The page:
On the Extinction of Courtesy
Words have become dangerous, or egos more fragile, and I suspect the latter. Two incidents come to mind.
By Mark W. Fowler
“Respect is more than giving consideration of one’s feelings. It is showing common courtesy for another human being.” —Tom Baker
I trained as an attorney over 40 years ago at the University of Tennessee College of Law in Knoxville. Geography and economics prohibited the hiring of speakers from, say, the 6th Circuit Court of Appeals or the attorneys who had argued cases in front of the United States Supreme Court. The Tennessee Supreme Court did occasionally meet in the lecture hall, and that was a welcome interlude. It is an honor to be invited to speak on a college campus, much more so at a law school because the invitation implies that you have something of importance to say to an audience who may be called on to act upon your content. An invited speaker is a guest to whom hospitality is owed.
Among other things, an education in the law is an exercise in training the mind to see different points of view. The peaceful resolution of disputes between two contending entities requires an ability to see and dissect opposing arguments. This must be done in a gentlemanly manner (the term being dated but apropos). Litigation is preferred to armed combat. Many times I have enjoyed the fellowship of attorneys who hours before were arguing their best to frustrate the interests of my client. Civility is not only a biblical command; it is essential to peace of mind for an attorney. Increasing incivility is one reason I got out of practicing law.
Concomitantly with the rise of colleges affording “safe spaces” and speech codes to avoid hurt feelings and “diversity, equity, and inclusion” training is the right of college students not to be offended by speech of any kind that runs against their sensibilities.
During my childhood, a common saying was, “Sticks and stones may break my bones, but words will never hurt me,” an aphorism now extinct in usage and principle. Words have become dangerous, or egos more fragile, and I suspect the latter. Two incidents come to mind. The first occurred last year at Yale Law School, the other at Stanford Law School. Both involved speakers who had taken ostensibly conservative views, or, in the case of Judge Duncan, refused to address a transgender litigant by their preferred pronouns — an offense for which no tolerance or forgiveness may be afforded. A good number of the law students felt compelled to “protest” by being noisily disruptive, holding up signs, blocking the audience’s view, and otherwise providing ample evidence of why the general public despises lawyers.
Now the disruption of these events was defended by some arguing that this was the protestors’ right to free speech. In other words, protestors have the right in the name of free speech to prevent others from speaking or being heard. While these events occurred in private venues, to which the First Amendment does not apply, the principle applies in theory to speech of a kind intended to spark debate, such as at a law school.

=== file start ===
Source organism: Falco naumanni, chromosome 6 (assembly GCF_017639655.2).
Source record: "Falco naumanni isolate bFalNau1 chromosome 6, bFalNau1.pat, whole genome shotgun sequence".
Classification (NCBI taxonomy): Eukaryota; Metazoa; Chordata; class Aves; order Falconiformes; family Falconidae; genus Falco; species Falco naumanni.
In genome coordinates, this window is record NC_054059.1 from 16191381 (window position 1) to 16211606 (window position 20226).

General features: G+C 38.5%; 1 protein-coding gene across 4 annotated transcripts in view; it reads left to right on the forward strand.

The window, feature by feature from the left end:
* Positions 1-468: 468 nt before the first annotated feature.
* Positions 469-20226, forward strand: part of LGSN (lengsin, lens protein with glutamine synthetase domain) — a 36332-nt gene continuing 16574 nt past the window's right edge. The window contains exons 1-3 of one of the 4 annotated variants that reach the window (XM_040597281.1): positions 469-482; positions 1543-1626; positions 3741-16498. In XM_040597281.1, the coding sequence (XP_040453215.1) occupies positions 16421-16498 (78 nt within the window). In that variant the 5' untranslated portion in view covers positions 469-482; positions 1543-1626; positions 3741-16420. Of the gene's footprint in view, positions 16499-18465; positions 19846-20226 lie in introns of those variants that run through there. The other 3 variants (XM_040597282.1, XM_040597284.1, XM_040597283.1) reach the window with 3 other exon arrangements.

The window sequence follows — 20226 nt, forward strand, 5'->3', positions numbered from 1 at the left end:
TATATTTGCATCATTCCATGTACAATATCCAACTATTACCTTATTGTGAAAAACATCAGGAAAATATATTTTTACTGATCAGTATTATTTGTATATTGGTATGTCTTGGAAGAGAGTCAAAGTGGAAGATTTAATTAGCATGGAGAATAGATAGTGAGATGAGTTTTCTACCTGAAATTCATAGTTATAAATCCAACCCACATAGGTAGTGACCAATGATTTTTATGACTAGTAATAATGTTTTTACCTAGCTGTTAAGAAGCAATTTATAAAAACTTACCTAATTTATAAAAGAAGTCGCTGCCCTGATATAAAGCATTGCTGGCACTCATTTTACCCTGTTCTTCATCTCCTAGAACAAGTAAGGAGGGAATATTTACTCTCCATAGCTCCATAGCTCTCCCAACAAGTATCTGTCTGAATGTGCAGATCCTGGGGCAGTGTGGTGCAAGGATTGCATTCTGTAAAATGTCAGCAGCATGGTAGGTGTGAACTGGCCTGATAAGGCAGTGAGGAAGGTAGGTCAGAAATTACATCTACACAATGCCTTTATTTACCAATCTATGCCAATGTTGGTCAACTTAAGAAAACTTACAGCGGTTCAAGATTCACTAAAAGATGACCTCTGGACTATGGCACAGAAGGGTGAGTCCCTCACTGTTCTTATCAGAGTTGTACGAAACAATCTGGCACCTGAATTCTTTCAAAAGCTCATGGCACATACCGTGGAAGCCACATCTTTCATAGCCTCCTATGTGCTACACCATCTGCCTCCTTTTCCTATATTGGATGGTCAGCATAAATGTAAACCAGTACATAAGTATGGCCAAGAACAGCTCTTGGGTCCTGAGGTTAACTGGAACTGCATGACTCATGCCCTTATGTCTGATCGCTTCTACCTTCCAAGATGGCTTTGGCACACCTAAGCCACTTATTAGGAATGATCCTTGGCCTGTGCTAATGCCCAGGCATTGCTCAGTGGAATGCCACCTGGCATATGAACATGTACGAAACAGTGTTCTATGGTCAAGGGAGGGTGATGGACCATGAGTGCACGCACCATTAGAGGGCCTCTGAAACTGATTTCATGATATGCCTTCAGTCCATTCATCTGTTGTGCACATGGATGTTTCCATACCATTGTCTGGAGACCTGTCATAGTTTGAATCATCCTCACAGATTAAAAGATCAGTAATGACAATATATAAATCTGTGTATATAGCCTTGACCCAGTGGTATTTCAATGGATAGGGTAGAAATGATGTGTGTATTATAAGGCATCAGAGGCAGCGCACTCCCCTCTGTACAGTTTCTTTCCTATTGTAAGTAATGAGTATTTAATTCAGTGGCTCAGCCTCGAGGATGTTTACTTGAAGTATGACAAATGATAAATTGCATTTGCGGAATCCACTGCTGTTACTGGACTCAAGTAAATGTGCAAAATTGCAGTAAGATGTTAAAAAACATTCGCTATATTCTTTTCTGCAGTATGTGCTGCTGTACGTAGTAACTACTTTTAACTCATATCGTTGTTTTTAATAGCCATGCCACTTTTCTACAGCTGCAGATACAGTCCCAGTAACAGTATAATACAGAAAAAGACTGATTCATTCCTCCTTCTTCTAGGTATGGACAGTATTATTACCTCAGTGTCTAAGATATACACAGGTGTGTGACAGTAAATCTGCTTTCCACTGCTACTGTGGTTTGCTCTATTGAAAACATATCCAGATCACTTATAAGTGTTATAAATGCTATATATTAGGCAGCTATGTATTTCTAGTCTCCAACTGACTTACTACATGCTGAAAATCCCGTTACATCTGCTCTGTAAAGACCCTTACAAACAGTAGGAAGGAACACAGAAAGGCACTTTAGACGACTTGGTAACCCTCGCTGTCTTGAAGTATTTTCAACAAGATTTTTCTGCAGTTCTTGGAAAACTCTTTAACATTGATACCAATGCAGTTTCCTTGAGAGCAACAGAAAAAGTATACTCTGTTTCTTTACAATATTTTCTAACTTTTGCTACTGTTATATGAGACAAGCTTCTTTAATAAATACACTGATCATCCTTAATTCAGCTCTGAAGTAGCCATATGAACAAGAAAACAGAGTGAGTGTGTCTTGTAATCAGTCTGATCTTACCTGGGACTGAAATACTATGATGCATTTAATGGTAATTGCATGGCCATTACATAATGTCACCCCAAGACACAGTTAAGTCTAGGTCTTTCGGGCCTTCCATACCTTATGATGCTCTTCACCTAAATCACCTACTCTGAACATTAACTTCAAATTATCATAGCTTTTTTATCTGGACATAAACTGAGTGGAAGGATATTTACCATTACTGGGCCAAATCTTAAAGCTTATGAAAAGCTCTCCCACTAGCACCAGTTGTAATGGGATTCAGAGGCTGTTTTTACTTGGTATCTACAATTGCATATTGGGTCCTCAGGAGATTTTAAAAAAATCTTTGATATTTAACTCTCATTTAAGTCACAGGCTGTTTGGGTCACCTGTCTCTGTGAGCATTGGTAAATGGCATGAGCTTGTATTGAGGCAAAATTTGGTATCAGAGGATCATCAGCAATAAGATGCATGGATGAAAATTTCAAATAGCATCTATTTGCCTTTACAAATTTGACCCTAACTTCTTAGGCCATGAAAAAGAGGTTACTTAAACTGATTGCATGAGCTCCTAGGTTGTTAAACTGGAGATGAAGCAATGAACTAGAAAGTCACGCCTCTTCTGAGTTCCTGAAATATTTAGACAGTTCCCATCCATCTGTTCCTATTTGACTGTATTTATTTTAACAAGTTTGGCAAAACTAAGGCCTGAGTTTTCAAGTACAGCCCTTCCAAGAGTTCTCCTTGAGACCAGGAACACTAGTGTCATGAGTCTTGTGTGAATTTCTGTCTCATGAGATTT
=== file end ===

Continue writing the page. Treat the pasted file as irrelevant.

Of particular concern is that the speaker at Stanford was Kyle Duncan, a judge from the 5th Circuit Court of the United States. That alone ought to have accorded him a modicum of deference. But to add insult to injury, the dean of diversity, equity, and inclusion at Stanford rose to publicly lecture the judge, claiming he was disenfranchising the community of their rights. Now, a single judge on the court of appeals has virtually no power to disenfranchise anyone of anything. He or she must get the approval of other judges to agree with his opinion, and if in error, the litigants may appeal to the Supreme Court. So much for a law degree sharpening reasoning skills. The dean of diversity is, in fact, a lawyer.
The deans of both Yale and Stanford harrumphed a tepid apology to the speakers, averring that the disruptions should not have happened and were in violation of the free speech codes at their respective universities. But no disciplinary action was taken against any student.
To the extent the law students disagreed with their speakers, this was an opportunity to use their newly acquired forensic skills to gracefully challenge the speaker. Instead, they threw that away in a petulant display of vapidity. And they were led in this exclusionary action by the dean of diversity, equity, and inclusion. Thus, they denied themselves and others the chance to hear the arguments, consider them, and change or reinforce their view. Courtesy didn’t die on its own; it was driven to extinction at Yale and Stanford by demagogues.
When these demagogues enter the real world, they may find neither opposing counsel nor the presiding judge impressed with foot-stomping and mau-mauing.
Mark W. Fowler is a former attorney and board-certified physician. He may be reached at [email protected]
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